‘Whatever I am today, it’s all because of theatre’ — Shoojit Sircar
Shoojit Sircar — the man behind films like Vicky Donor, Piku, October and the recent Gulabo Sitabo, among others — is also a successful ad film-maker. In ‘Storytellers’ Hour — Talking Films with Shoojit Sircar’, an online initiative of the Advertising Club Calcutta and presented by The Bhawanipur Education Society College, Shoojit recently chatted with Sugato Guha, co-founder of Inner Circle Films, on his discipline as a film-maker, how theatre has given him a solid background and why advertising needs to be reinvented. Excerpts.
Given that you have to tell a story in 30 seconds, how much of your discipline as a film director comes from being an ad film-maker?
There’s no doubt that a lot of it does. Honesty, I hadn’t ever thought I would be in advertising. I am basically from theatre and I always wanted to make films. But advertising fell on my lap, and that’s a story in itself. Advertising makes one express in minimalism. Everything is measured. That’s surely filtered into my cinema. I have also learnt a lot in terms of technique, but cinema is a different medium altogether. There is a huge difference between a 30-second medium versus a two-hour medium.
We do need a discipline of budget in cinema because film-making is an expensive art. As a director, I’ll have to get the audience to the theatre and get them to buy a ticket. For cinema, it’s difficult to get an audience, and the whole process of film-making is very expensive. I’ve tried to make my films as tight as possible in terms of budget so that my responsibility as a director, to return the money that I have taken from the producer, is taken care of.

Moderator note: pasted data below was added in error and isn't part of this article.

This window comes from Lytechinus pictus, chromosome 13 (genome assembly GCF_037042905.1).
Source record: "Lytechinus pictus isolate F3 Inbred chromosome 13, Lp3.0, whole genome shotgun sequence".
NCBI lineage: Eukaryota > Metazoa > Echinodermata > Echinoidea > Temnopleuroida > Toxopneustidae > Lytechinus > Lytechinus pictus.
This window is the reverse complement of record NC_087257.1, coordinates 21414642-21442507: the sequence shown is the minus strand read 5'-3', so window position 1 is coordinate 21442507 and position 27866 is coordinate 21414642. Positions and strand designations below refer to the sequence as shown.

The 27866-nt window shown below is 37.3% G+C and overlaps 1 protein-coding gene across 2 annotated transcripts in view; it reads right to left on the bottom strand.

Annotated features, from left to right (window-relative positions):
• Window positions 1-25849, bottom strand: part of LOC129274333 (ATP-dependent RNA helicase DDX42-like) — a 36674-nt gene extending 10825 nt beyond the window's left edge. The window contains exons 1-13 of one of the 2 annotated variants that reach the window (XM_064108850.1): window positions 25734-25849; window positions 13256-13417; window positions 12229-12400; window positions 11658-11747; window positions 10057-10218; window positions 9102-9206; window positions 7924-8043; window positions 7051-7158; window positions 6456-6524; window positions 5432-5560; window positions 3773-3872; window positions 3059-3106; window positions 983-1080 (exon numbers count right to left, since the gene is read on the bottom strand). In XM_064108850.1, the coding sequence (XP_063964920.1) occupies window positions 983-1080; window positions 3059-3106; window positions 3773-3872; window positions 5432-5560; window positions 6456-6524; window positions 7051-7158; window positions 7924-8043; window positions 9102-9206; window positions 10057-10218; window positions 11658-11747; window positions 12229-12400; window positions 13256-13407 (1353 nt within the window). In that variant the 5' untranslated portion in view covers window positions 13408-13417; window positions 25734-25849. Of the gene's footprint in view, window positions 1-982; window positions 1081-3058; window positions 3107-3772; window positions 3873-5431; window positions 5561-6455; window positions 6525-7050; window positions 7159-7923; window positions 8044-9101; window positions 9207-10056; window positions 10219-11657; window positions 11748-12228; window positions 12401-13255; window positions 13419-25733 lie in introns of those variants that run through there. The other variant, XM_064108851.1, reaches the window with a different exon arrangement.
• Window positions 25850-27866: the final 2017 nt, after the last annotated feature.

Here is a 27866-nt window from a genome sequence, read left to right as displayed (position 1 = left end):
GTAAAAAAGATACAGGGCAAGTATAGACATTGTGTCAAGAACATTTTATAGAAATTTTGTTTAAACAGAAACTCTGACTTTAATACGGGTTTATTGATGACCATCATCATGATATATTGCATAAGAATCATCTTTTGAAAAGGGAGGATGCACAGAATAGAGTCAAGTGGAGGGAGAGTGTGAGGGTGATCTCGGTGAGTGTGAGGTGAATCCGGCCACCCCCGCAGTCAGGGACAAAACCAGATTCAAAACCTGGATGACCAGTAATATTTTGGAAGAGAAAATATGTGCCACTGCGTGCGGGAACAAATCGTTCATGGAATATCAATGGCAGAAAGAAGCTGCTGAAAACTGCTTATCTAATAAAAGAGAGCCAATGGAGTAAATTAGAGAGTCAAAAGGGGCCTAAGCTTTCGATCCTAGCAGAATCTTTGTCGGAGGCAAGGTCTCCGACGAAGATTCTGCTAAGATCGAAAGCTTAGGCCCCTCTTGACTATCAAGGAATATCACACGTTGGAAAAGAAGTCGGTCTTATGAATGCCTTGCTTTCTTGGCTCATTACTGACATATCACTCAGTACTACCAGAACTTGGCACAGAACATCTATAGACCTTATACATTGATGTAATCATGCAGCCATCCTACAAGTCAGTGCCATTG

I think of cinema as a conversation. It’s about me talking to the audience directly. So when you watch my films, you watch me. If you understand the intentions of a film that I have made, then that means that you are talking to me and I am talking to you. My film-making has been defined by how I have been brought up, what I see of society around me, how I interpret a situation or an emotion or a character....
You just mentioned theatre and I think you were at NSD (National School of Drama)...
I couldn’t get admission into NSD, but I was always hanging outside NSD! (Laughs)
You aren’t a bad actor yourself. Does that help you as a director?
Theatre has been my lifeline. Whatever I am today, it’s all because of theatre. It’s given me a solid understanding of film-making. I did theatre with an amateur group in Delhi. The thing with theatre is that it gives you nothing... in advertising, you still have a client who pays you money, but in theatre you have nothing (laughs). Even if you want to have a cup of tea, you will have to ask someone for money. So you can understand how difficult it is to put up a theatre production... your own clothes become costumes, your furniture at home becomes the set, you do your own make-up, you iron the clothes of your actors, you have to rehearse just about anywhere... I’ve learnt a lot from theatre.
Some scripts are already written and you adapt them. There are some scripts you make from A to Z. I’ve done that in theatre and that’s been quite a learning experience for me. We had a group with Manoj Bajpayee, Ashish Vidyarthi, Piyush Mishra, Gajraj Rao, Swanand Kirkire... Huma Qureshi came later....
In terms of technique, I adapt a lot of what I learnt there into my cinema. For example, doing rehearsals, the discipline of space, reading the script, not just emoting mechanically. I feel everybody should do theatre. It’s a way of life, a sort of discipline. Even if you are an engineer, theatre is a must for a year or two. It’s the perfect grooming ground for being disciplined, generally in life.
You’ve worked with a wide range of actors hailing from different schools. How do you view Mr (Amitabh) Bachchan’s approach to the craft of acting as opposed to say, Ayushmann Khurrana’s approach?